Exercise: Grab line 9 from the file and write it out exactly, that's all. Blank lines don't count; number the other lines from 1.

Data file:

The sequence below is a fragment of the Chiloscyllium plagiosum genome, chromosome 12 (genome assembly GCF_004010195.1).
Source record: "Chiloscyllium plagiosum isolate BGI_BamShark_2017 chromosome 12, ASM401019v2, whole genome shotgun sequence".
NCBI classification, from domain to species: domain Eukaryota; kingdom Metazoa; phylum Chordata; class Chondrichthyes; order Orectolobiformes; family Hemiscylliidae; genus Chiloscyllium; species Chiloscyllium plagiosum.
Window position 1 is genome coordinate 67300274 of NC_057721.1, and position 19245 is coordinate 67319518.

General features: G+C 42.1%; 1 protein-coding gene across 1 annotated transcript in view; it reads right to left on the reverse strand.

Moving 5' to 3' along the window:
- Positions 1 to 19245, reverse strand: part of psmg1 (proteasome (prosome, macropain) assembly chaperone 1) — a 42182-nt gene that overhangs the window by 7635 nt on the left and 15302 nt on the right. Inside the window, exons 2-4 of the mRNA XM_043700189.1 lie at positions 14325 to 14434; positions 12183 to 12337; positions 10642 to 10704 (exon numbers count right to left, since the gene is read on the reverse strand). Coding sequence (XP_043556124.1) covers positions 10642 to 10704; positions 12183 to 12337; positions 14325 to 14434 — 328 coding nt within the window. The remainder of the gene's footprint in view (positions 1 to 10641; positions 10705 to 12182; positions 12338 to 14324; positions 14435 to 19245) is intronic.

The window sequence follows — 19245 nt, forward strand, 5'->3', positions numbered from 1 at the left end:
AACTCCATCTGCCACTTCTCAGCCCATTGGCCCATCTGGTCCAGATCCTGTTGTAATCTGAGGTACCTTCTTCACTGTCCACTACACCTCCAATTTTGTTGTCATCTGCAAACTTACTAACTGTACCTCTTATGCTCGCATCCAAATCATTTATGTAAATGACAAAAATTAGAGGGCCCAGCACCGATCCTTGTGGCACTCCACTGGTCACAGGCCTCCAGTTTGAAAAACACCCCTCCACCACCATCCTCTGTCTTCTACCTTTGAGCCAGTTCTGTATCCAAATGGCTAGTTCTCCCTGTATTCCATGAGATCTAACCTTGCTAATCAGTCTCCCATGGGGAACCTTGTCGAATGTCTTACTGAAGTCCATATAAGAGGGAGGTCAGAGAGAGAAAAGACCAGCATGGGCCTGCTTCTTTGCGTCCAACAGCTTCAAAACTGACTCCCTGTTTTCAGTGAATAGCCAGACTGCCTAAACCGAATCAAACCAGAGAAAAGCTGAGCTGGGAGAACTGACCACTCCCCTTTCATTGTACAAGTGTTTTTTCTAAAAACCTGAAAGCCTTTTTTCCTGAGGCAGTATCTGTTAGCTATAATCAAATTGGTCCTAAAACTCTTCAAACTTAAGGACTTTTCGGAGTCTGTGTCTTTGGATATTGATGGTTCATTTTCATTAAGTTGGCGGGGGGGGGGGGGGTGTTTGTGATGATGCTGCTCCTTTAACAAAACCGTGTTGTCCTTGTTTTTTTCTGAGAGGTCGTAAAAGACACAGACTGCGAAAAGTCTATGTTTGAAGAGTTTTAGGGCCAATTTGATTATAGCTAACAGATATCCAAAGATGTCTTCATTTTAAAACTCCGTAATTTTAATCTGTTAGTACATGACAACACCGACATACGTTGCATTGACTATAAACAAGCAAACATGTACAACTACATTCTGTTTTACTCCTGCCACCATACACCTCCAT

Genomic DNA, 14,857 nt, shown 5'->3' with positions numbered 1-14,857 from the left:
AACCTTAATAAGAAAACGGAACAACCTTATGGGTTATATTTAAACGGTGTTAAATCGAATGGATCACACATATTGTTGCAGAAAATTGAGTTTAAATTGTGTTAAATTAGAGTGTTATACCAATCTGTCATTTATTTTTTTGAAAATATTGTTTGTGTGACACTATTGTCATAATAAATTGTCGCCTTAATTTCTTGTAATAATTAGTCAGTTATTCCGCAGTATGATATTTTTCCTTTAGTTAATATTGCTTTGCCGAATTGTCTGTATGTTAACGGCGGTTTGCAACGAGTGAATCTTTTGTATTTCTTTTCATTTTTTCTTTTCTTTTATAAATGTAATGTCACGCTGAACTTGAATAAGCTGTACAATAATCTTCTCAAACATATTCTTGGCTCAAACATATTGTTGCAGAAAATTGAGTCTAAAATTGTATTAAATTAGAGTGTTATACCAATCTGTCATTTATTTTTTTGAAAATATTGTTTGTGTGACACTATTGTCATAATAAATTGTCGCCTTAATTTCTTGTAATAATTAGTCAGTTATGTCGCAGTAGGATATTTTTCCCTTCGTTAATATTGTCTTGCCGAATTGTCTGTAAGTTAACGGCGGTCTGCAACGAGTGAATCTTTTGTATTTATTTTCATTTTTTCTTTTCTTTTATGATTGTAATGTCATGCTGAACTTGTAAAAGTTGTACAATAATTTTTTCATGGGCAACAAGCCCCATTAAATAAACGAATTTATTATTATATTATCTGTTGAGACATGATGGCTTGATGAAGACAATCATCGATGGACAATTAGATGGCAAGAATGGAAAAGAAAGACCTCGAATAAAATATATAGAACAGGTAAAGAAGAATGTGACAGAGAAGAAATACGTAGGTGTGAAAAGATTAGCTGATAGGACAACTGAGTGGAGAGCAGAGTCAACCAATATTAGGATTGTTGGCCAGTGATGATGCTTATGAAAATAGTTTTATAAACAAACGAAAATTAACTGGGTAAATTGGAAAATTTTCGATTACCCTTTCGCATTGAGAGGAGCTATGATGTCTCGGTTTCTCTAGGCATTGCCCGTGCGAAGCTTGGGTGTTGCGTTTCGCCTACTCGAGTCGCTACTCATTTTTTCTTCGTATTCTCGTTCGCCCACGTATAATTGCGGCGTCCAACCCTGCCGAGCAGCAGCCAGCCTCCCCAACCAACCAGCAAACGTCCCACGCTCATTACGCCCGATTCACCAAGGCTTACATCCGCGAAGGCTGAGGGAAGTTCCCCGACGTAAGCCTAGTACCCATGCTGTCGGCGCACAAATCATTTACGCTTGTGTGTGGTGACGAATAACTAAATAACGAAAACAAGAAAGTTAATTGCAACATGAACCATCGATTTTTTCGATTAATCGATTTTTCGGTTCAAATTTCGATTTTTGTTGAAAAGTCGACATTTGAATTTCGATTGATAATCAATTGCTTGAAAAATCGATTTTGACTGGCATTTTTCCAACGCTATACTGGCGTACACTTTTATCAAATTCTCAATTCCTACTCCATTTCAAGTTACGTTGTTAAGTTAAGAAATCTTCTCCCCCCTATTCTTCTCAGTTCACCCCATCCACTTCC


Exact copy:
AACTCCATCTGCCACTTCTCAGCCCATTGGCCCATCTGGTCCAGATCCTGTTGTAATCTGAGGTACCTTCTTCACTGTCCACTACACCTCCAATTTTGTTGTCATCTGCAAACTTACTAACTGTACCTCTTATGCTCGCATCCAAATCATTTATGTAAATGACAAAAATTAGAGGGCCCAGCACCGATCCTTGTGGCACTCCACTGGTCACAGGCCTCCAGTTTGAAAAACACCCCTCCACCACCATCCTCTGTCTTCTACCTTTGAGCCAGTTCTGTATCCAAATGGCTAGTTCTCCCTGTATTCCATGAGATCTAACCTTGCTAATCAGTCTCCCATGGGGAACCTTGTCGAATGTCTTACTGAAGTCCATATAAGAGGGAGGTCAGAGAGAGAAAAGACCAGCATGGGCCTGCTTCTTTGCGTCCAACAGCTTCAAAACTGACTCCCTGTTTTCAGTGAATAGCCAGACTGCCTAAACCGAATCAAACCAGAGAAAAGCTGAGCTGGGAGAACTGACCACTCCCCTTTCATTGTACAAGTGTTTTTTCTAAAAACCTGAAAGCCTTTTTTCCTGAGGCAGTATCTGTTAGCTATAATCAAATTGGTCCTAAAACTCTTCAAACTTAAGGACTTTTCGGAGTCTGTGTCTTTGGATATTGATGGTTCATTTTCATTAAGTTGGCGGGGGGGGGGGGGGTGTTTGTGATGATGCTGCTCCTTTAACAAAACCGTGTTGTCCTTGTTTTTTTCTGAGAGGTCGTAAAAGACACAGACTGCGAAAAGTCTATGTTTGAAGAGTTTTAGGGCCAATTTGATTATAGCTAACAGATATCCAAAGATGTCTTCATTTTAAAACTCCGTAATTTTAATCTGTTAGTACATGACAACACCGACATACGTTGCATTGACTATAAACAAGCAAACATGTACAACTACATTCTGTTTTACTCCTGCCACCATACACCTCCAT